’15 For this reason, ever since I heard about your faith in the Lord Jesus and your love for all God’s people, 16 I have not stopped giving thanks for you, remembering you in my prayers. 17 I keep asking that the God of our Lord Jesus Christ, the glorious Father, may give you the Spirit of wisdom and revelation, so that you may know him better. 18 I pray that the eyes of your heart may be enlightened in order that you may know the hope to which he has called you, the riches of his glorious inheritance in his holy people, 19 and his incomparably great power for us who believe. That power is the same as the mighty strength 20 he exerted when he raised Christ from the dead and seated him at his right hand in the heavenly realms, 21 far above all rule and authority, power and dominion, and every name that is invoked, not only in the present age but also in the one to come. 22 And God placed all things under his feet and appointed him to be head over everything for the church, 23 which is his body, the fullness of him who fills everything in every way.’
– Ephesians 1:15-23
This is the third in a series of posts on summarised Lessons from New Wine – United 2014. @stevemclifford, Director General of the Evangelical Alliance UK spoke on this topic in Week 1 of the conference.
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The Prime Minister used this year’s Downing St Easter event to describe the UK as ‘a Christian country’. Question: is it? Is it an important question? The UK is a nation where it’s okay to disagree; where we defend people’s freedom to choose any faith or no faith. So how does the excerpt from Ephesians 1 make us feel about that?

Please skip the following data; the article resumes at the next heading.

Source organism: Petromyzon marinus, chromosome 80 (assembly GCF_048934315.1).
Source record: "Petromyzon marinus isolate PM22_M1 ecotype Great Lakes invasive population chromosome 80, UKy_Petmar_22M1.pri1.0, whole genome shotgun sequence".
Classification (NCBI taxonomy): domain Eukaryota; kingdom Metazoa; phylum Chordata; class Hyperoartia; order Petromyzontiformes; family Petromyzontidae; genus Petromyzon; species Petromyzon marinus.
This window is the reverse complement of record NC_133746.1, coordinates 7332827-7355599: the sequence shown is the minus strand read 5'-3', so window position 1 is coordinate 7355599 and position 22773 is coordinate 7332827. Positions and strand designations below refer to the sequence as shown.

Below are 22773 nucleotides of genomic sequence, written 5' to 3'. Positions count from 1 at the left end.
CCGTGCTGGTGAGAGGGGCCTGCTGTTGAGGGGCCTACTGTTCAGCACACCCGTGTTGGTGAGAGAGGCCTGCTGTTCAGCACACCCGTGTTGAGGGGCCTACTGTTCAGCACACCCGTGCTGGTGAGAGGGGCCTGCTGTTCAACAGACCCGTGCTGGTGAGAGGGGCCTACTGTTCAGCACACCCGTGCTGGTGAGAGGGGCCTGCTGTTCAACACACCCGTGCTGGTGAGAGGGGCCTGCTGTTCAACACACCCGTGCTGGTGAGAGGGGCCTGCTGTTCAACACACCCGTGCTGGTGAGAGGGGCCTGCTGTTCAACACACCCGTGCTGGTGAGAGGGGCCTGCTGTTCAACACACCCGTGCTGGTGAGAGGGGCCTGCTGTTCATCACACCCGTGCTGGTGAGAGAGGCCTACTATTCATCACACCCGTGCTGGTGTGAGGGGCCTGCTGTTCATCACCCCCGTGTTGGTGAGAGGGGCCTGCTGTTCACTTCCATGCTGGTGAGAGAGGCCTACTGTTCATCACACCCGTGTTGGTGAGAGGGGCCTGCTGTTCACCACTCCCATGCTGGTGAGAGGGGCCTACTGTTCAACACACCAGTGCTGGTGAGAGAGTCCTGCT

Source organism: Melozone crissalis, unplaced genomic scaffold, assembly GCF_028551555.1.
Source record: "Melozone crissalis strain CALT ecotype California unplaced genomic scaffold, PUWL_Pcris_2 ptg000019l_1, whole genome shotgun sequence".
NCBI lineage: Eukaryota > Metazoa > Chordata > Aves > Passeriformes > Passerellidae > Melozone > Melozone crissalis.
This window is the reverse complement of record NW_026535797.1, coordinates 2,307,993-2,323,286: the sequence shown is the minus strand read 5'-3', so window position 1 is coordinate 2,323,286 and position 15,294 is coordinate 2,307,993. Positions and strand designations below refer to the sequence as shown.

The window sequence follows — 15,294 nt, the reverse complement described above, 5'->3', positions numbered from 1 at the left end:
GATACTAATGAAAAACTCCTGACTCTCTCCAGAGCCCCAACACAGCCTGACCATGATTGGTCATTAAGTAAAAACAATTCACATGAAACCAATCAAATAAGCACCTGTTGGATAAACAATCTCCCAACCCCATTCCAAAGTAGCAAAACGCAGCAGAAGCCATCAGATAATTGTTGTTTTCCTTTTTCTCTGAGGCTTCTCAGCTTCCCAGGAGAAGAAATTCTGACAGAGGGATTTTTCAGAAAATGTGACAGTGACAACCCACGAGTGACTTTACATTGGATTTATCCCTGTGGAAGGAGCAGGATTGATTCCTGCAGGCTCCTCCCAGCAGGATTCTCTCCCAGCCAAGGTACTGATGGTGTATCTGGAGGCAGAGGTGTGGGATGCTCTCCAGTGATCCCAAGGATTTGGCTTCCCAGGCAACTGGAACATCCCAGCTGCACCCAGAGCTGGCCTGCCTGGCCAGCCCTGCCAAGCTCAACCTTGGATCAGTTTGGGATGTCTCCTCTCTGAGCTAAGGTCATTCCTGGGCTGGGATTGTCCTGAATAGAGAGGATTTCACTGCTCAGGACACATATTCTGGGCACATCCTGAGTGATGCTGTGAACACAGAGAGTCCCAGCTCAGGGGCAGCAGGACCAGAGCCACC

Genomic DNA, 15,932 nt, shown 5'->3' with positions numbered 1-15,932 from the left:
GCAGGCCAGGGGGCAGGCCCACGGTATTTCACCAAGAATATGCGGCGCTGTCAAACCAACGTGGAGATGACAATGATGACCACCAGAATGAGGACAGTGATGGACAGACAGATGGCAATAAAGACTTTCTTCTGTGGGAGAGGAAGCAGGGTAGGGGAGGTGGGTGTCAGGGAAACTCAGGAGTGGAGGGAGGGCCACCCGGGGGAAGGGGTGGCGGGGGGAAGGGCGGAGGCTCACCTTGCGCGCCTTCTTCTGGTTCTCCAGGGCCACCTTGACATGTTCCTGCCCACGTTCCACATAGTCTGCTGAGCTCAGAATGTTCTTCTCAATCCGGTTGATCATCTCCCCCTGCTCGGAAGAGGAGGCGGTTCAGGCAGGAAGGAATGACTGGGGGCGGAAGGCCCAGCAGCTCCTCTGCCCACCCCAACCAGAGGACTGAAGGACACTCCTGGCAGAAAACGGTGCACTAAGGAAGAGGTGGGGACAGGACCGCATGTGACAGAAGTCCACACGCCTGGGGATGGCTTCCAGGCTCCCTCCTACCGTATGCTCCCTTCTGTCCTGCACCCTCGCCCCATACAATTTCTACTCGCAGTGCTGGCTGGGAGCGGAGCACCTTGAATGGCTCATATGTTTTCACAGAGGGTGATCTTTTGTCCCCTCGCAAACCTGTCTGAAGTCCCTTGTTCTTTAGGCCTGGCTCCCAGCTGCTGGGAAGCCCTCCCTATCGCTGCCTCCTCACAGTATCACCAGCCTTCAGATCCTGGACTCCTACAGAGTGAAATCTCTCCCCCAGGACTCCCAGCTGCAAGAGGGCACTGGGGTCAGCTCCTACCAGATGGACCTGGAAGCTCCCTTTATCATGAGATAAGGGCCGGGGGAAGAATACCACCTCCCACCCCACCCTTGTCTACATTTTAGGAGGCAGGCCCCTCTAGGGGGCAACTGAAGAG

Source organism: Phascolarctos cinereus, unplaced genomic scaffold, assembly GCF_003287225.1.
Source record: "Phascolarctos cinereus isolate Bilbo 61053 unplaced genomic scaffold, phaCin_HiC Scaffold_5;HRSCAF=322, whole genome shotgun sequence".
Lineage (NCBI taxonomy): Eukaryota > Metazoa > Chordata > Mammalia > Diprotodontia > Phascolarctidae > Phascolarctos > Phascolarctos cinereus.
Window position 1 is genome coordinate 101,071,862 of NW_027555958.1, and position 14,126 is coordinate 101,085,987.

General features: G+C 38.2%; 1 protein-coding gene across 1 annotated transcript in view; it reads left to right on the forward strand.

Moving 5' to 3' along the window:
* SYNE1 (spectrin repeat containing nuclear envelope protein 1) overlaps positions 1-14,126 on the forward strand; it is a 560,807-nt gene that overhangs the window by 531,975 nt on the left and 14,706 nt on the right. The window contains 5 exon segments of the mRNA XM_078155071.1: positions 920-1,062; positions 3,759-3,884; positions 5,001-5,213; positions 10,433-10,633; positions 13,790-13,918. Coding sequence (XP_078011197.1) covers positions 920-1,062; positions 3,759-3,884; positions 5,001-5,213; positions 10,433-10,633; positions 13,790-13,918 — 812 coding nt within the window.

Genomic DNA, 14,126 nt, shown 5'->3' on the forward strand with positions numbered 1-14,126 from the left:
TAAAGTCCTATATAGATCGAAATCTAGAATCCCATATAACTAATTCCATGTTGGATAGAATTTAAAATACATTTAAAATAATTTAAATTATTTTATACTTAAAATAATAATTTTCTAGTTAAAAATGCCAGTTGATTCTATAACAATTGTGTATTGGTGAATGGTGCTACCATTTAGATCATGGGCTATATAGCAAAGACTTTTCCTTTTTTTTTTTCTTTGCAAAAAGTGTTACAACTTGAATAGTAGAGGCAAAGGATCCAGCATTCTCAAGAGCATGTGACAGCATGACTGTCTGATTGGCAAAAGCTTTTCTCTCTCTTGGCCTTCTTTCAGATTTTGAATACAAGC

Bishop James Edward Lesslie Newbigin was a British theologian, missionary and author who said, ‘The way we understand human life depends on what concept we have of the human story.’ Bishop N. T. Wright has said, ‘The whole point of Christianity is that it offers a story which is the story of the whole world – it is public truth.’
How does the Christian world narrative impact issues such as human trafficking, and debt. Trafficking offends Western secular morality, and is abhorrent to the average person, but what about society’s attitude to the root causes such as the sex trade, or sweatshops creating cheap goods in the developing world? Managed debt feeds the western economies, and we seem to have blame culture for those people in debt rather than blaming our own society for the greed which crashed the world economy to begin years of austerity which hurts the lowest incomes the most, or for societal priorities which can feed debt – our obsession with consumerism, with image, and celebrity.
We, the church, are called to be a hope-filled people, and that should be our vision for Britain [and beyond! – FaithUnlocked].
Desmond Tutu said, ‘Hope should not be confused with optimism. Hope is a choice. Hope believes despite the evidence and then works to see the evidence change.’
To paraphrase Ephesians 3:10, “It’s about the church, stupid!” We must not cave in to the media stereotype that the church is irrelevant, homophobic etc; God is to fazed by the rise of secularism, or other faiths: His will, will be done. Wec may be living in the ‘good’ of the prayers of the 80s and 90s – the church has got out of its buildings and is doing some amazing stuff – street pastors, foodbanks, marriage guidance, debt counselling, and more . . . ecumenical unity movements are seeing different denominations working together as the church of Christ. The church may be smaller, but stronger – more passionate, more involved; challenging the prevailing secular narrative, praying for revival, taking responsibility, being salt and light.
We have a hope for the future of our nation [and the world] which is not based on political, economic, or human factors, but on God’s plan and care for His people. “God wants to change stuff, and he tends to do it through people.”
We are called to leadership of, and ministry to our neighbourhoods, our workplaces, our world. Leadership requires discipline, commitment, and training: turn up, be courageous, do what we say, get to know people, ask ourselves, “How can I lead change today?” The Holy Spirit will power, equip and guide us to make every day an act of worship.
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‘Spiritual renewal will only happen when local congregations renounce an introverted concern for their own life, and recognize that they exist for the sake of those who are not members, as sign, instrument and foretaste of God’s redeeming grace for the whole life of society.’
– Lesslie Newbigin